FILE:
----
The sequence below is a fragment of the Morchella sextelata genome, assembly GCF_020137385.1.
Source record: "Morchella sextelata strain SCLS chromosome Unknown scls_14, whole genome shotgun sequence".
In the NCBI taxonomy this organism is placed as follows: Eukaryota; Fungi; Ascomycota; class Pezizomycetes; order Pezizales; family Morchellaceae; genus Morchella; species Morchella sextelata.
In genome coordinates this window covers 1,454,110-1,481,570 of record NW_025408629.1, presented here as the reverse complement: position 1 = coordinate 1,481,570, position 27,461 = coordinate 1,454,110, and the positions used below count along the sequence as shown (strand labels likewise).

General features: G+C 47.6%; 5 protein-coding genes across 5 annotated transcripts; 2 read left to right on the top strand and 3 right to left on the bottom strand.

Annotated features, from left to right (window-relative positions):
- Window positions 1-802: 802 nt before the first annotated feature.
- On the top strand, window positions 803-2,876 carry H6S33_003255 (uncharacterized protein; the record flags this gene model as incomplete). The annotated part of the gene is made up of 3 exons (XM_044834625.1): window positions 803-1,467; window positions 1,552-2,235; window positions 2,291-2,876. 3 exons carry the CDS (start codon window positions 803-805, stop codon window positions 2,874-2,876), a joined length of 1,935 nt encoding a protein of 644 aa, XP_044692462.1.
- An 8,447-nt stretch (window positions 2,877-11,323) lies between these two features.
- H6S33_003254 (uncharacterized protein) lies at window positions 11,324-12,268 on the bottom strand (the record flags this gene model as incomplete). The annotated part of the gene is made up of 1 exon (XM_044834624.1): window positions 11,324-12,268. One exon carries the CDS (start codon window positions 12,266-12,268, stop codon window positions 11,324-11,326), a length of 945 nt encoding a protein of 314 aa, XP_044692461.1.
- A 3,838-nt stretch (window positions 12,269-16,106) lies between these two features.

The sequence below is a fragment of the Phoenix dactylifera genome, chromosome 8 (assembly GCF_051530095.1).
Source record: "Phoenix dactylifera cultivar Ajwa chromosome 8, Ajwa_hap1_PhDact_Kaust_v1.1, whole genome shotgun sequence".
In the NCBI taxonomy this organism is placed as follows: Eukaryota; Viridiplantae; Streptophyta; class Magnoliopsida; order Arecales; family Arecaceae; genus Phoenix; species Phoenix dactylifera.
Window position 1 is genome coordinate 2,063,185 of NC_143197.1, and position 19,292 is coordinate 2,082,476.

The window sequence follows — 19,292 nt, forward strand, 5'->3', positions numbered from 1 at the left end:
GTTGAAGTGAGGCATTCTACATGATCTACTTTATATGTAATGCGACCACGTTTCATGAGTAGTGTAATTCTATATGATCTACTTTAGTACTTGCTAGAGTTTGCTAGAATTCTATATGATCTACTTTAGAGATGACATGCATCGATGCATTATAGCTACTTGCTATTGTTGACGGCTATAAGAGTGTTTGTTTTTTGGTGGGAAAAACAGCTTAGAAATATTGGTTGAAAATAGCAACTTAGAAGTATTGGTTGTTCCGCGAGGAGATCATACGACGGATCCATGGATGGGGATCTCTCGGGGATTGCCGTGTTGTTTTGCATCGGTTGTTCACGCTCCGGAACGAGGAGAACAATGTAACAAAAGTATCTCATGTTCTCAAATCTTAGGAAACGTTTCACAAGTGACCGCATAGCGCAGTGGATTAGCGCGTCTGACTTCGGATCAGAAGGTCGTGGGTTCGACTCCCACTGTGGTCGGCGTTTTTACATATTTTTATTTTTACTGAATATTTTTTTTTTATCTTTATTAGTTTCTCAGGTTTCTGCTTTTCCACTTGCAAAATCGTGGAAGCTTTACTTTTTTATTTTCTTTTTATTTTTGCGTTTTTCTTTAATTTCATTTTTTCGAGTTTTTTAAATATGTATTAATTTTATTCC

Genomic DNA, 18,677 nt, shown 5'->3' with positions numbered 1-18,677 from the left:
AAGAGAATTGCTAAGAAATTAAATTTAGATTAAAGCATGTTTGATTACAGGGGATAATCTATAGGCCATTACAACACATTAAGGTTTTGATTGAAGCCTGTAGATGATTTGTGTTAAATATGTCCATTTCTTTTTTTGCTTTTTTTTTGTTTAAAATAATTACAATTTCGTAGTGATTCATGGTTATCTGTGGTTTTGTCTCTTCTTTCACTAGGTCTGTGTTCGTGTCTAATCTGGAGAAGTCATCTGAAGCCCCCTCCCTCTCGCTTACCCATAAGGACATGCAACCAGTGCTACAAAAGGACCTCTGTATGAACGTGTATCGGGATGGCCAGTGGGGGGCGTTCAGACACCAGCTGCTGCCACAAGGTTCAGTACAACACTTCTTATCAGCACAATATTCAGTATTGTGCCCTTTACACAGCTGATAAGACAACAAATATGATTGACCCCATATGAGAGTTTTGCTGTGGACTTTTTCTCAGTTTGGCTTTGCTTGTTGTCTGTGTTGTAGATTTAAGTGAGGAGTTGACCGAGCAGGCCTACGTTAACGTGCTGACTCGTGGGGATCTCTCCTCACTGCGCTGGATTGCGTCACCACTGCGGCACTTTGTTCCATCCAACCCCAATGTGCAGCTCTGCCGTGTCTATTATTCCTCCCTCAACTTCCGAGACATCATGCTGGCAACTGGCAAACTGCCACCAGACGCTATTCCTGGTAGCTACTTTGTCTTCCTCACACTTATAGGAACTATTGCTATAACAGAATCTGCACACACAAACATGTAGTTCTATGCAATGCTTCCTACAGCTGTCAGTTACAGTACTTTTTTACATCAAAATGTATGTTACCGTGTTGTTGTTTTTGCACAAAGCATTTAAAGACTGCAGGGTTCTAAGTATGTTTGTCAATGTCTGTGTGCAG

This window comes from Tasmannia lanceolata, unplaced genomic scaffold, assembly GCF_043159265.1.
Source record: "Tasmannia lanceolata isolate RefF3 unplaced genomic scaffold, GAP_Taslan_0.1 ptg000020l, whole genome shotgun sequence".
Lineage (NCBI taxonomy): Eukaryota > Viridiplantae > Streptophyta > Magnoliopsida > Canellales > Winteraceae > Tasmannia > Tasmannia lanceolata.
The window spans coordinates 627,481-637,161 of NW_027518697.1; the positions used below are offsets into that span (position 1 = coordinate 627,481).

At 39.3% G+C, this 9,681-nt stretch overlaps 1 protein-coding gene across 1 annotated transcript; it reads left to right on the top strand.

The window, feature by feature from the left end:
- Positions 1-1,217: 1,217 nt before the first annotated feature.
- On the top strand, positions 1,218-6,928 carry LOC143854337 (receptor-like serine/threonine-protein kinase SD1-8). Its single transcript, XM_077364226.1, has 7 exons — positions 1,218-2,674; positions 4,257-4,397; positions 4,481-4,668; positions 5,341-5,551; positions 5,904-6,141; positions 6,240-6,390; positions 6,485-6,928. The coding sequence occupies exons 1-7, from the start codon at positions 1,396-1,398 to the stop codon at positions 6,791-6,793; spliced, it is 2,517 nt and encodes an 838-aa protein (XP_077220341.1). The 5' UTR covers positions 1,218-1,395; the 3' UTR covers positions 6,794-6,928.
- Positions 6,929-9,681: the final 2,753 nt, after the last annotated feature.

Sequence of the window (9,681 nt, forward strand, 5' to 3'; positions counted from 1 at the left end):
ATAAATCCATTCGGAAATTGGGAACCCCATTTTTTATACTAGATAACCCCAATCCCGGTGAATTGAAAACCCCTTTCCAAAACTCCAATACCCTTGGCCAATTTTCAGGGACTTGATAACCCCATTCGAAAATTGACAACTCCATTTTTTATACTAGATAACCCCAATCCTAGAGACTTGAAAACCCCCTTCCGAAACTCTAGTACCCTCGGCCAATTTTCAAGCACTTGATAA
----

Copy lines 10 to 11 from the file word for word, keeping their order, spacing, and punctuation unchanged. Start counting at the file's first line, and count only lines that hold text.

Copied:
- H6S33_003254 (uncharacterized protein) lies at window positions 11,324-12,268 on the bottom strand (the record flags this gene model as incomplete). The annotated part of the gene is made up of 1 exon (XM_044834624.1): window positions 11,324-12,268. One exon carries the CDS (start codon window positions 12,266-12,268, stop codon window positions 11,324-11,326), a length of 945 nt encoding a protein of 314 aa, XP_044692461.1.
- A 3,838-nt stretch (window positions 12,269-16,106) lies between these two features.